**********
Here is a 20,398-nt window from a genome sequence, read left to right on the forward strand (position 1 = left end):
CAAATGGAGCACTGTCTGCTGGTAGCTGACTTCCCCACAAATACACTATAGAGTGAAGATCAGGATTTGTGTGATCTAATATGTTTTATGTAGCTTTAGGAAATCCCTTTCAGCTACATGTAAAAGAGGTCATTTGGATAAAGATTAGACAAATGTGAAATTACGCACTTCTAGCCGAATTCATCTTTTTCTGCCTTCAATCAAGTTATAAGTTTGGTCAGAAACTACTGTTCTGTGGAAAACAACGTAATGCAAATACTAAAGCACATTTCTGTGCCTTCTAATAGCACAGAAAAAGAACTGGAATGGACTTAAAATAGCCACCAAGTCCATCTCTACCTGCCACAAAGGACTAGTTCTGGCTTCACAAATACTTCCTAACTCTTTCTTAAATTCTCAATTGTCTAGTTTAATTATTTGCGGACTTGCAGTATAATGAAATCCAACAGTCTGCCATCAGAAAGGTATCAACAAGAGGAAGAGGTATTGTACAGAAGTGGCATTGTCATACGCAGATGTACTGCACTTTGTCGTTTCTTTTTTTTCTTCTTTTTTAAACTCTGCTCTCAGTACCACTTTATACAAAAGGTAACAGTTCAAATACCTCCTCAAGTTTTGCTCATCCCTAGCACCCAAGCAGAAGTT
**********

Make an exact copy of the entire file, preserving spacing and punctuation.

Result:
Here is a 20,398-nt window from a genome sequence, read left to right on the forward strand (position 1 = left end):
CAAATGGAGCACTGTCTGCTGGTAGCTGACTTCCCCACAAATACACTATAGAGTGAAGATCAGGATTTGTGTGATCTAATATGTTTTATGTAGCTTTAGGAAATCCCTTTCAGCTACATGTAAAAGAGGTCATTTGGATAAAGATTAGACAAATGTGAAATTACGCACTTCTAGCCGAATTCATCTTTTTCTGCCTTCAATCAAGTTATAAGTTTGGTCAGAAACTACTGTTCTGTGGAAAACAACGTAATGCAAATACTAAAGCACATTTCTGTGCCTTCTAATAGCACAGAAAAAGAACTGGAATGGACTTAAAATAGCCACCAAGTCCATCTCTACCTGCCACAAAGGACTAGTTCTGGCTTCACAAATACTTCCTAACTCTTTCTTAAATTCTCAATTGTCTAGTTTAATTATTTGCGGACTTGCAGTATAATGAAATCCAACAGTCTGCCATCAGAAAGGTATCAACAAGAGGAAGAGGTATTGTACAGAAGTGGCATTGTCATACGCAGATGTACTGCACTTTGTCGTTTCTTTTTTTTCTTCTTTTTTAAACTCTGCTCTCAGTACCACTTTATACAAAAGGTAACAGTTCAAATACCTCCTCAAGTTTTGCTCATCCCTAGCACCCAAGCAGAAGTT